Among the exhibitors are 50-plus equipment manufacturers and 21 motor clubs and call providers. The American Towman Exposition will also feature some 900 exhibits, including the world-famous Towman Monument, the American Towman Chopper and the world's biggest towing-theme mural: Lifelines, the Towing Industry on Canvas.

"Spirit," the casket that has been making its way across the country as part of the nationwide Spirit Ride initiative, will be making its debut at the Exposition. There will be a Spirit Ride procession through Baltimore's Inner Harbor Friday at noon, followed by a ceremonial reception later in the day at 5 p.m.
 
Attendance is on pace to be the largest draw ever as well. More than 15,000 towmen are expected in Baltimore.

Billed as "One For the Ages," American Towman Exposition XXVIIII promises to be the largest event ever produced in the towing industry, worldwide!

Source: AT Staff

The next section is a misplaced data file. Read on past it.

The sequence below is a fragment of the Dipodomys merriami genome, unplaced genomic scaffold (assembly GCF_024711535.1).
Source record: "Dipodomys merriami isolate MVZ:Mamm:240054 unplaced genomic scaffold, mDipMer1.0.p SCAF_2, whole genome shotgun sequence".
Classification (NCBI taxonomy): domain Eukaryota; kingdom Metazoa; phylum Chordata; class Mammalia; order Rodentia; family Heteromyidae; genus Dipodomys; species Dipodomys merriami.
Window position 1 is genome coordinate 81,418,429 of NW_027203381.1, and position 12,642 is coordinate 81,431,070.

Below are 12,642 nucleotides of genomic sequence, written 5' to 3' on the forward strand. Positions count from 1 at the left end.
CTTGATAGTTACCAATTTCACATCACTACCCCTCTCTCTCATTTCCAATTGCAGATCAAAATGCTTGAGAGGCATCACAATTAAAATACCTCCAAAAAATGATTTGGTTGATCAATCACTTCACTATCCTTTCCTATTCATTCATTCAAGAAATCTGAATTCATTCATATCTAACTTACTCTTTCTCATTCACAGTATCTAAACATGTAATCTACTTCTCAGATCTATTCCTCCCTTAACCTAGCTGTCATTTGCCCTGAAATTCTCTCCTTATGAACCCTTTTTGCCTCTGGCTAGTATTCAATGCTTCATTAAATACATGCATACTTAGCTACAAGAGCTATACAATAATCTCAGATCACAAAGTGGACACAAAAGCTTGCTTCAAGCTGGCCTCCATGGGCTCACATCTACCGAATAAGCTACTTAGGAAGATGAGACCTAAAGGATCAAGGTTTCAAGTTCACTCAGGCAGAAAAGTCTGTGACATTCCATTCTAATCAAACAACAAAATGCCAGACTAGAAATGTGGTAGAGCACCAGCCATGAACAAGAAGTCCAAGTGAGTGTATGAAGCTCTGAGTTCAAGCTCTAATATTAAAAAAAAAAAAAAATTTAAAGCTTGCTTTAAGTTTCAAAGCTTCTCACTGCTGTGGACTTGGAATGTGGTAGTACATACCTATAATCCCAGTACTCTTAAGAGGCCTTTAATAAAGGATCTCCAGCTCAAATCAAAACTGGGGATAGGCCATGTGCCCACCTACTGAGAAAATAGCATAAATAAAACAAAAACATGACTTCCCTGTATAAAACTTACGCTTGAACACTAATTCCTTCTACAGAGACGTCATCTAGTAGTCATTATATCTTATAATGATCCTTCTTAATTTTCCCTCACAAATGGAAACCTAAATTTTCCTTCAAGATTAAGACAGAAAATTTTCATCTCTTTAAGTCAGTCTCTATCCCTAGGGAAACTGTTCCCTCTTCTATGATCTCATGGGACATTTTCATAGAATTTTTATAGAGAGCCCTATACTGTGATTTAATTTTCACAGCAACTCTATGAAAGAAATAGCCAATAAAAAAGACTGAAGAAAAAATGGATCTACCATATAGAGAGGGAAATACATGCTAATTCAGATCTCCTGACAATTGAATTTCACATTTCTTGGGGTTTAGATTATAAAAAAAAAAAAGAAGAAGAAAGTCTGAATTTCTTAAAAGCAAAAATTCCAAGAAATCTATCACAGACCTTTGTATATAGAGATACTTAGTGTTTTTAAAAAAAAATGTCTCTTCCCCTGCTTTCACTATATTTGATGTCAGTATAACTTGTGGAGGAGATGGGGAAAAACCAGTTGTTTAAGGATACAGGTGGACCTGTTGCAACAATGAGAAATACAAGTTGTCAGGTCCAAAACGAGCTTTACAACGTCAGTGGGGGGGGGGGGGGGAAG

TOW ILLUSTRATEDWRECKS + RECOVERYNewsTOW BUSINESS & OPERATIONSPRODUCT
American Towman Exposition
• November 22 - November 28, 2017

It’s Baltimore Time Again!

I'm looking forward to seeing so many of you at American Towman Exposition XXVIIII! This one, like all of 'em, is sure to produce a treasure trove of great moments and wonderful memories.

From the hospitality events to the seminars to the activity on the show floor to all networking opportunities, the Exposition gives the towing industry an opportunity to catch up with one another and renew friendships.

It's also a time to see what's new and innovative in the towing industry. With 250 suppliers on the show floor, I'm sure you'll see something that will hold you in awe.

I was a part of the first one all the way back in 1989—and I'm just in awe as to how much the show and the industry has grown since then.